AIA|LA Encourages Ongoing Reform to the California Environmental Quality Act

Last Updated: September 15, 2011

AIA|LA Encourages Ongoing Reform to the California Environmental Quality Act

AIA|LA Encourages Ongoing Reform to the California Environmental Quality Act

For Immediate Release

Los Angeles, CA - September 14, 2011 - The Los Angeles Chapter of the American Institute of Architects (AIA|LA) has been tracking the recent legislative initiatives to reform the California Environmental Quality Act (CEQA) and encourages policymakers to continue initiating true and meaningful CEQA reform.

Taken together, SB 292 (Padilla), AB 900 (Buchanan) and SB 226 (Simitian) represent pro-active measures that will eventually lead to a broader consensus with business and environmental interests in effort to repair CEQA regulations that often do more environmental harm than good. The three bills are only a first step, though. More substantial reforms are needed to ensure that smart regulations facilitate the development of a healthier and more sustainable built environment.

Because AB 900 and SB 226 were drafted so quickly, and were not authored with the substantial input from architects that such legislation deserves, certain inherent flaws exist in the legislation that will hopefully be addressed in the immediate future. For instance, if certain thresh holds are indeed warranted, then CEQA exemption for urban infill projects should be tied to projects designed to the existing State-mandated performance standards of CALGreen Tier II instead of USGBC's LEED Silver rating. Overall, AIA|LA trusts that streamlining the process for urban infill projects is key to building a more economically and environmentally sustainable future. In essence, the quicker California can reform CEQA regulations to incentivize sustainable land-use, the quicker we will realize the goals and benefits of AB 32 (California's Global Warming Solutions Act) and SB 375 (California's Sustainable Communities and Climate Protection Act).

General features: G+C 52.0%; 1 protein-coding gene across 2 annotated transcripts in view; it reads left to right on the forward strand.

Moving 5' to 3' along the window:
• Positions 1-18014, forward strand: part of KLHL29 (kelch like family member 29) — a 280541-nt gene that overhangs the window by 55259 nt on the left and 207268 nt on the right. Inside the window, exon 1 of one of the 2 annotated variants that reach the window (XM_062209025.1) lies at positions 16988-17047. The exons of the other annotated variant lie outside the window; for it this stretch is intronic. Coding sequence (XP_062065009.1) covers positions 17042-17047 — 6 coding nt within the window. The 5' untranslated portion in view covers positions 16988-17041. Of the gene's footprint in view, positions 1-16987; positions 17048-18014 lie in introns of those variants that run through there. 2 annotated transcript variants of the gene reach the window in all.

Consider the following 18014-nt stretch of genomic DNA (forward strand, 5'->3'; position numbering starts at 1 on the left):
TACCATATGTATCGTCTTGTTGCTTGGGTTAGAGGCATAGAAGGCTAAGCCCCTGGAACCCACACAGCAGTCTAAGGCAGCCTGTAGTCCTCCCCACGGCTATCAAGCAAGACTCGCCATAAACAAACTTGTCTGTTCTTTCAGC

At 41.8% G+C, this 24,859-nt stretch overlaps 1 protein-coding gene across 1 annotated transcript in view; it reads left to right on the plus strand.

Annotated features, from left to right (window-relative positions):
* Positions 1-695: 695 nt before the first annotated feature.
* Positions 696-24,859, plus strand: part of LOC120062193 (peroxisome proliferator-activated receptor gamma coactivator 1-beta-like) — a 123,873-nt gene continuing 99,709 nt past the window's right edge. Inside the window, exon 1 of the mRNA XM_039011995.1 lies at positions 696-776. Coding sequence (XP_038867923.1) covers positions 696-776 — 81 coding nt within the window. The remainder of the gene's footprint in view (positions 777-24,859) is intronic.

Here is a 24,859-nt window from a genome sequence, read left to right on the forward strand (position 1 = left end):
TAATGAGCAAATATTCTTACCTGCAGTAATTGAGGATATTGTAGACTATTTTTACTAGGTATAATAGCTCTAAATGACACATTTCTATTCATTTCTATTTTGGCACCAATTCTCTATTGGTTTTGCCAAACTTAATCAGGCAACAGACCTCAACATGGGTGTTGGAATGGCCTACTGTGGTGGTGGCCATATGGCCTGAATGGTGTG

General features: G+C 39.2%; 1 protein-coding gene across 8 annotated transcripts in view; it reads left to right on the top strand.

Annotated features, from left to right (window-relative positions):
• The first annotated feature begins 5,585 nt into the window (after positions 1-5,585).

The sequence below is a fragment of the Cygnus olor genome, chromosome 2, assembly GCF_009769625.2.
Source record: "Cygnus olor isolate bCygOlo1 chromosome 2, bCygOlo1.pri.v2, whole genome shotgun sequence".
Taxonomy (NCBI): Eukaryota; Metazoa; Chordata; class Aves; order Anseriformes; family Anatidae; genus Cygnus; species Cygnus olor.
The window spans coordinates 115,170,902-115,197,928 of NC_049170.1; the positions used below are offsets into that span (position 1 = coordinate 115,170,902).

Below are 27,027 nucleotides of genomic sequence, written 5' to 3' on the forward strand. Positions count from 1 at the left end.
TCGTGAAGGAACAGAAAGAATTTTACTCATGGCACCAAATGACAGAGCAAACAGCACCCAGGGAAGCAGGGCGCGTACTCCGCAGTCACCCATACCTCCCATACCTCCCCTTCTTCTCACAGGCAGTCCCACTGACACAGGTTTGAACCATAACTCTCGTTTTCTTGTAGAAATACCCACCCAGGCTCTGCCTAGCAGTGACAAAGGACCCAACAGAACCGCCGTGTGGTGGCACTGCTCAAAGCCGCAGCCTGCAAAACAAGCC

Sustainable land-use reduces:

  • Infrastructure costs (lengths of roads, utilities)
  • Transportation costs (time of commute, carbon emissions)
  • Heat island effect (extent of pavement)
  • Storm water run-off (replenishes aquifers, reduces pollution in rivers and ocean)
  • Healthcare costs (lack of physical activity, air pollutants)

Sustainable land-use increases:

  • Health and well-being (complete communities)
  • Preservation of natural lands (through compact development, less sprawl)
  • Civic engagement and satisfaction with one's community
  • Economic efficiencies (proximity, adjacency)
  • Innovation and worker productivity (exchange of ideas-cooperation and competition through personal contact matters)
  • Conservation of water resources (shared green space reduces need for private green space)

Likewise, sustainable urban environments that include 'livable' complete streets and increased and accessible/usable green spaces also decrease crime and social friction. Ongoing and meaningful CEQA reform is the first step we need to take in effort to reach the goals of sustainable land-use.

For more information, please contact:
Will Wright
Director, Government & Public Affairs
(213) 639-0764

photo courtesy of Steve Hymon

Last updated: 12-Dec-2012 01:15 AM
Share Share